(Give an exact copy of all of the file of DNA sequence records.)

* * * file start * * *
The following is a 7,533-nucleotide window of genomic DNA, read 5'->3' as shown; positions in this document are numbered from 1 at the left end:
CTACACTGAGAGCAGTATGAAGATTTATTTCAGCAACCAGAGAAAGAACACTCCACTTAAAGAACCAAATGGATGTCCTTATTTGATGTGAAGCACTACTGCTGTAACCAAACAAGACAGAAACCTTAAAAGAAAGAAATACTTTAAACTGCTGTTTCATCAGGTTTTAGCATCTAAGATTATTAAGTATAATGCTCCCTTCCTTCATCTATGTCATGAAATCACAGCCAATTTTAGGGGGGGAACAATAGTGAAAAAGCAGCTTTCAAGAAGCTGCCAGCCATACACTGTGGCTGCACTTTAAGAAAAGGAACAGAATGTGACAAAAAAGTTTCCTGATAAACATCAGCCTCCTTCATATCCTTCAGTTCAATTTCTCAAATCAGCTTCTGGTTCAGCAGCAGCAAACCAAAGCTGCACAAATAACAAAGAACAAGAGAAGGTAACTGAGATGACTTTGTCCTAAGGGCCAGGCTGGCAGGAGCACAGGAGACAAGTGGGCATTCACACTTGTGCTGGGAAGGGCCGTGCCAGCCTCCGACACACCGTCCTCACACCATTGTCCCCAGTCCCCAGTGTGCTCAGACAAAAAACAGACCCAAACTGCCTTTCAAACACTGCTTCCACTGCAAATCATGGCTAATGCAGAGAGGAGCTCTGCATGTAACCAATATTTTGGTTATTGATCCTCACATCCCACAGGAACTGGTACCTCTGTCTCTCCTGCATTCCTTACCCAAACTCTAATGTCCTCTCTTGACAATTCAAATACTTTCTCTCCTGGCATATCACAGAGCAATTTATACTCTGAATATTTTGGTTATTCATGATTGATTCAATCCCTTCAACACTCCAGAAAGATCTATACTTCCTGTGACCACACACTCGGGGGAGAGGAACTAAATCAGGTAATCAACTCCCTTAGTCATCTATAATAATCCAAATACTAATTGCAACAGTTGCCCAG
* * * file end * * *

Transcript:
The following is a 7,533-nucleotide window of genomic DNA, read 5'->3' as shown; positions in this document are numbered from 1 at the left end:
CTACACTGAGAGCAGTATGAAGATTTATTTCAGCAACCAGAGAAAGAACACTCCACTTAAAGAACCAAATGGATGTCCTTATTTGATGTGAAGCACTACTGCTGTAACCAAACAAGACAGAAACCTTAAAAGAAAGAAATACTTTAAACTGCTGTTTCATCAGGTTTTAGCATCTAAGATTATTAAGTATAATGCTCCCTTCCTTCATCTATGTCATGAAATCACAGCCAATTTTAGGGGGGGAACAATAGTGAAAAAGCAGCTTTCAAGAAGCTGCCAGCCATACACTGTGGCTGCACTTTAAGAAAAGGAACAGAATGTGACAAAAAAGTTTCCTGATAAACATCAGCCTCCTTCATATCCTTCAGTTCAATTTCTCAAATCAGCTTCTGGTTCAGCAGCAGCAAACCAAAGCTGCACAAATAACAAAGAACAAGAGAAGGTAACTGAGATGACTTTGTCCTAAGGGCCAGGCTGGCAGGAGCACAGGAGACAAGTGGGCATTCACACTTGTGCTGGGAAGGGCCGTGCCAGCCTCCGACACACCGTCCTCACACCATTGTCCCCAGTCCCCAGTGTGCTCAGACAAAAAACAGACCCAAACTGCCTTTCAAACACTGCTTCCACTGCAAATCATGGCTAATGCAGAGAGGAGCTCTGCATGTAACCAATATTTTGGTTATTGATCCTCACATCCCACAGGAACTGGTACCTCTGTCTCTCCTGCATTCCTTACCCAAACTCTAATGTCCTCTCTTGACAATTCAAATACTTTCTCTCCTGGCATATCACAGAGCAATTTATACTCTGAATATTTTGGTTATTCATGATTGATTCAATCCCTTCAACACTCCAGAAAGATCTATACTTCCTGTGACCACACACTCGGGGGAGAGGAACTAAATCAGGTAATCAACTCCCTTAGTCATCTATAATAATCCAAATACTAATTGCAACAGTTGCCCAG